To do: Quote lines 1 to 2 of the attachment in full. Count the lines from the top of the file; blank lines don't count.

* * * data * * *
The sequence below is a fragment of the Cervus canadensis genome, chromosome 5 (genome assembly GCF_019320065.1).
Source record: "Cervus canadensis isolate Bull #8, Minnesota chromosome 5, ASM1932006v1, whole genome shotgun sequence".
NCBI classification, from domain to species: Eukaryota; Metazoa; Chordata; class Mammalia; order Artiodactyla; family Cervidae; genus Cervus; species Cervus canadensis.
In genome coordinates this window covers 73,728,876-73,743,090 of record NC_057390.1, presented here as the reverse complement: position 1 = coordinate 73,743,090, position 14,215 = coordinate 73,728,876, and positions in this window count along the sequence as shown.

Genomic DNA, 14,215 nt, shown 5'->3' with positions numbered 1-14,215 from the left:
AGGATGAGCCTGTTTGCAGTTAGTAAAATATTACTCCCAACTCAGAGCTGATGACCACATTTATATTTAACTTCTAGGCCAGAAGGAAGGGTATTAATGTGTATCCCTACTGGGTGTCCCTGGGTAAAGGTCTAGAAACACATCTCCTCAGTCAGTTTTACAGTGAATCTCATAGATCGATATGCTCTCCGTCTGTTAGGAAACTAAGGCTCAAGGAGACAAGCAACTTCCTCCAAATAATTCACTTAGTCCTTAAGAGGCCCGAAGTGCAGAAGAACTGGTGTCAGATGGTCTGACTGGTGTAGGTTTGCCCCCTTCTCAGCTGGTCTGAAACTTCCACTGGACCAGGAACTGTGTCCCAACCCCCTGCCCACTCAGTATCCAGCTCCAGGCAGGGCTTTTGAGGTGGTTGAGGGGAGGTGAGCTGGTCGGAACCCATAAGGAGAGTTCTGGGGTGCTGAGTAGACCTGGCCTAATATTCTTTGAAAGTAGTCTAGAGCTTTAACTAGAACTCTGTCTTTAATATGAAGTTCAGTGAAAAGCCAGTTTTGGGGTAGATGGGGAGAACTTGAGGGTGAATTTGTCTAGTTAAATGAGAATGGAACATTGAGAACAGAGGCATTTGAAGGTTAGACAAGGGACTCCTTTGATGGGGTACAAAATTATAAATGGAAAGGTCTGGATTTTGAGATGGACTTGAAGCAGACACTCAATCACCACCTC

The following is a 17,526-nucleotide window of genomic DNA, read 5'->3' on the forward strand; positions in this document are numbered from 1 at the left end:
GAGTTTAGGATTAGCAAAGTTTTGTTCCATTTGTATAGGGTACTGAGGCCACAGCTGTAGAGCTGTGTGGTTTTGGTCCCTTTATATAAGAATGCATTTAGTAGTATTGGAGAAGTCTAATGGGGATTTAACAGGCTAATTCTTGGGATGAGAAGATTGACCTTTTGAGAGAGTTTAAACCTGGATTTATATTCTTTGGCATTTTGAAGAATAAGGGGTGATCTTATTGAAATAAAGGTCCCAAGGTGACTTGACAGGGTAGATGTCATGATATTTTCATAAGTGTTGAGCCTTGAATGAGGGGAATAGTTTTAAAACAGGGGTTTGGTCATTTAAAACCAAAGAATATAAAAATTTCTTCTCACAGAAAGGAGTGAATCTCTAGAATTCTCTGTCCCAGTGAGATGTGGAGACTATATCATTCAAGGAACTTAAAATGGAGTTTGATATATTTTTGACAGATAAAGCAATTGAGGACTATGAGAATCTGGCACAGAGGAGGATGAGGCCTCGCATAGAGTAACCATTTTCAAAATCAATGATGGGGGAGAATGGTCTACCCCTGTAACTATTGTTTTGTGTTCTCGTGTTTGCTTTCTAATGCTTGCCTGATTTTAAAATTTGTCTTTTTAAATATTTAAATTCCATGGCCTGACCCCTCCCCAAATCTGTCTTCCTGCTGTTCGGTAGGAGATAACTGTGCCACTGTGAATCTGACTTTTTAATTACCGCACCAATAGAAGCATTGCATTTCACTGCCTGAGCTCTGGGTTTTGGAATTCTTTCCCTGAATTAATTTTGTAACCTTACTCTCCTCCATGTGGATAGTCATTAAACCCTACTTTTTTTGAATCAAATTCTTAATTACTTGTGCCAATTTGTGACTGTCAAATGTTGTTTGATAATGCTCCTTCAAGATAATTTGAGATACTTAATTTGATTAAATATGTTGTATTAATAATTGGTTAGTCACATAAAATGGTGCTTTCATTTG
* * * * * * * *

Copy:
The sequence below is a fragment of the Cervus canadensis genome, chromosome 5 (genome assembly GCF_019320065.1).
Source record: "Cervus canadensis isolate Bull #8, Minnesota chromosome 5, ASM1932006v1, whole genome shotgun sequence".